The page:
A Brea physician, who is being prosecuted in a baby’s death and for being part of an alleged $100 million workers compensation fraud scam, recently had his medical license restricted pending the outcome of criminal proceedings.
The interim suspension order agreed to by Dr. Andrew Robert Jarminski, his attorney Peter R. Osinoff and counsel for the Medical Board of California went into effect on Dec. 22, according to state records.
The Weekly previously reported on the $25 million fraud/manslaughter case that prominently features Inland Empire businessman Kareem Ahmed, a major donor to Barack Obama as well as such charities as Lupus LA, Cedars-Sinai Medical Center, St. Jude’s Children’s Hospital, the California Highway Patrol 11-99 Foundation and the Drug Enforcement Agency Survivors Benefit Fund. During the 2012 presidential campaign cycle alone, Ahmed contributed $1 million to help reelect Obama, with most going to the Priorities USA Action super PAC, according to the Center for Responsive Politics.
However, by October 2013, the Orange County District Attorney’s office had raided Ahmed’s Landmark Medical Management in Ontario, where evidence was collected that would lead the grand jury to indict 15 people, including Ahmed and Jarminski, for the alleged fraud scheme.
Ahmed, who is not a pharmacist, and two others allegedly devised a pain cream from three compounds. Physicians and chiropractors were recruited to prescribe the “toxic” cream in exchange for kickbacks, according to prosecutors, who further allege insurance companies and the workers compensation system were gouged when they were billed in the thousands of dollars for a tube of cream that actually cost well under $100.
The original indictment specifically cast Ahmed as the ringleader, accusing him of: hiring pharmacists to produce three “compounded transdermal cream;” paying kickbacks to several physicians and chiropractors who prescribed the cream to their workers’ compensation patients (to the tune of $25 million between June 15, 2010, and Dec. 31, 2012); and conspiring with doctors to submit fraudulent workers compensation claims.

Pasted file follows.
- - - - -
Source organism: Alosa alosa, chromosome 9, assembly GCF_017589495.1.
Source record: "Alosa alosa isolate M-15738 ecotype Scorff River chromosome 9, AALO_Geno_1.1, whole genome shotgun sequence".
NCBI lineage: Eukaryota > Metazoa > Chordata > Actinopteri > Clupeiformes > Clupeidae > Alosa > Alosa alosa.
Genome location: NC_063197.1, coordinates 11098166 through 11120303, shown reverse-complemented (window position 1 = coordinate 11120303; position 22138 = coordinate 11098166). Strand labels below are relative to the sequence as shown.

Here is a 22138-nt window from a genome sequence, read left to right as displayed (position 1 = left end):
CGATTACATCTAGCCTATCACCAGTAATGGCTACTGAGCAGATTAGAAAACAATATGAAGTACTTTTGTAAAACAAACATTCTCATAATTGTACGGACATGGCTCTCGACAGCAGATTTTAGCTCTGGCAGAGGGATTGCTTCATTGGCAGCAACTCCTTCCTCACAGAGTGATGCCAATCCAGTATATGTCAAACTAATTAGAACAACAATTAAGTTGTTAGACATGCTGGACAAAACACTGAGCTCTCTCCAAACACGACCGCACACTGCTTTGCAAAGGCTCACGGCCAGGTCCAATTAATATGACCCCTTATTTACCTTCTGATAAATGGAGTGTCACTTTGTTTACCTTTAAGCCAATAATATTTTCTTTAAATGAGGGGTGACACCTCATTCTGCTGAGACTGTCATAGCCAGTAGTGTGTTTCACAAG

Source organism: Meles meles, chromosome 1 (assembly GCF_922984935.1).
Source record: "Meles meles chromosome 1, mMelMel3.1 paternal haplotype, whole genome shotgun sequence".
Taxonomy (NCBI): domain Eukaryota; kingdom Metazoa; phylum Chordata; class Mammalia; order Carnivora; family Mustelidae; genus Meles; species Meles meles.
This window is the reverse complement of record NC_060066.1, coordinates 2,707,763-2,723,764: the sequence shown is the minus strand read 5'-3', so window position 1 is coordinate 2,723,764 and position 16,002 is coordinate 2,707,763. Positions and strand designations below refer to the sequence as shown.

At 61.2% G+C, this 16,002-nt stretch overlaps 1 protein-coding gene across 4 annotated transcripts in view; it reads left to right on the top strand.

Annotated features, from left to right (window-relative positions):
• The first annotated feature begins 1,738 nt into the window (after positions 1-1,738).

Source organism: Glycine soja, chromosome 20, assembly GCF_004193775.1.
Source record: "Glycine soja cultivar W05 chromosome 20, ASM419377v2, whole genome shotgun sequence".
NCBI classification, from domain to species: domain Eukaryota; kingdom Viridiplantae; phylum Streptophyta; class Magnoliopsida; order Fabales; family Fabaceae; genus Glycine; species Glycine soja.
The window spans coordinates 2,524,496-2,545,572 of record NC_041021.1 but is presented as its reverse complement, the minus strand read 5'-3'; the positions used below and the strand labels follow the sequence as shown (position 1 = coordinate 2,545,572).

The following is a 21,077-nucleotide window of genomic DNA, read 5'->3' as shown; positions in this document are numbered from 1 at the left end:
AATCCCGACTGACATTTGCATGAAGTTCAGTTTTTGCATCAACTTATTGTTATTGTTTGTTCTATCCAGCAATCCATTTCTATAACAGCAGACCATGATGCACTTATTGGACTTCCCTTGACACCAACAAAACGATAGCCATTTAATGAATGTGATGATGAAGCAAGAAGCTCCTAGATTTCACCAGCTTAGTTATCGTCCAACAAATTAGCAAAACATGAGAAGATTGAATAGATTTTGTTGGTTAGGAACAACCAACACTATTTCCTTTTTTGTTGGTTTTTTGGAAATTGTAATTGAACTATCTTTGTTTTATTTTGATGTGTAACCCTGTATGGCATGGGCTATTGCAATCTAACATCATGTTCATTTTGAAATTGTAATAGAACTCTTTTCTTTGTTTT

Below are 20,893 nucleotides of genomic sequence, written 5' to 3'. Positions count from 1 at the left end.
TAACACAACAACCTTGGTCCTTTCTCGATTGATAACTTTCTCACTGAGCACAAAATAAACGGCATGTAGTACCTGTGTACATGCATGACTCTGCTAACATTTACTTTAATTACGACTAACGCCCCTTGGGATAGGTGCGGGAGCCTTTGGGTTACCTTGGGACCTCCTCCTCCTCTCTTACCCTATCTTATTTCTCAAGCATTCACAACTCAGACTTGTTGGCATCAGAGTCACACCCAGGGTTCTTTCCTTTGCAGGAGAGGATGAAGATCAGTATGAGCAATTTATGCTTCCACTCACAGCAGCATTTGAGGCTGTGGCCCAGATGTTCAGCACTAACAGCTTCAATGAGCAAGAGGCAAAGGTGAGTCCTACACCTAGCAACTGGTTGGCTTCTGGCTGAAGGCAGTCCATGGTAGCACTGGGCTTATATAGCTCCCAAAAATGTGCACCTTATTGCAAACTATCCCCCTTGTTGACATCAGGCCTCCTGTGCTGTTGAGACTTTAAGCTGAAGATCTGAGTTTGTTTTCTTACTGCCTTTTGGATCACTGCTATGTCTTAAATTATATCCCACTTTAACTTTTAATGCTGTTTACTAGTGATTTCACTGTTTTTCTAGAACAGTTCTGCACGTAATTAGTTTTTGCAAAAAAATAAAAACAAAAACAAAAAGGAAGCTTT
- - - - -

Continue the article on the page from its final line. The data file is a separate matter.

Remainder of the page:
Ahmed’s attorneys managed to get most of the counts against their client tossed in March 2016. But the OCDA refiled charges against Ahmed and others that pushed the number of defendants up to 21 people and the alleged fraud ballooned to $100 million. Hearings in the case are set for Feb. 9 and 26 in Orange County Superior Court.
Jarminski, who had offices in Long Beach and Lawndale when he was first accused of having received $1.9 million in Landmark kickbacks, Michael Rudolph, owner of Tustin Community Pharmacy, and Ahmed were also charged with manslaughter by the OCDA. On or about Feb. 3, 2012, the three “did unlawfully and without malice kill Andrew G. (a minor) … in the commission of a lawful act which might produce death, in an unlawful manner and without due caution and circumspection,” read the indictment.
Priscilla Lujan, who suffered from sore knees, was prescribed by Jarminski the pain cream that Rudolph allegedly prepared for Ahmed’s Landmark. She later used her fingers as a pacifier for her infant son, unaware that she still had residue from the pain cream. Andrew Gallegos ingested the ointment before dying in February 2012. He was not yet 6 months old. The OCDA alleges the cream contained synthetic morphine. Lujan, who claims no warning came with the medication, is separately suing Jarminski.
Attorneys for the defendants have vehemently denied the charges against them. As for Jarminski’s medical license, his lawyers argued that staying a suspension is appropriate because he is presumed innocent until proven guilty, and if he is convicted his license will be revoked by the medical board anyway.
Late last month, Administrative Law Judge Susan L. Formaker agreed that the public can be protected through the restrictions of the interim suspension order, which stipulates that Jarminski cannot dispense or prescribe non-FDA approved compounded medications before the matters before the criminal court and medical board are resolved.
OC Weekly Editor-in-Chief Matt Coker has been engaging, enraging and entertaining readers of newspapers, magazines and websites for decades. He spent the first 13 years of his career in journalism at daily newspapers before “graduating” to OC Weekly in 1995 as the alternative newsweekly’s first calendar editor.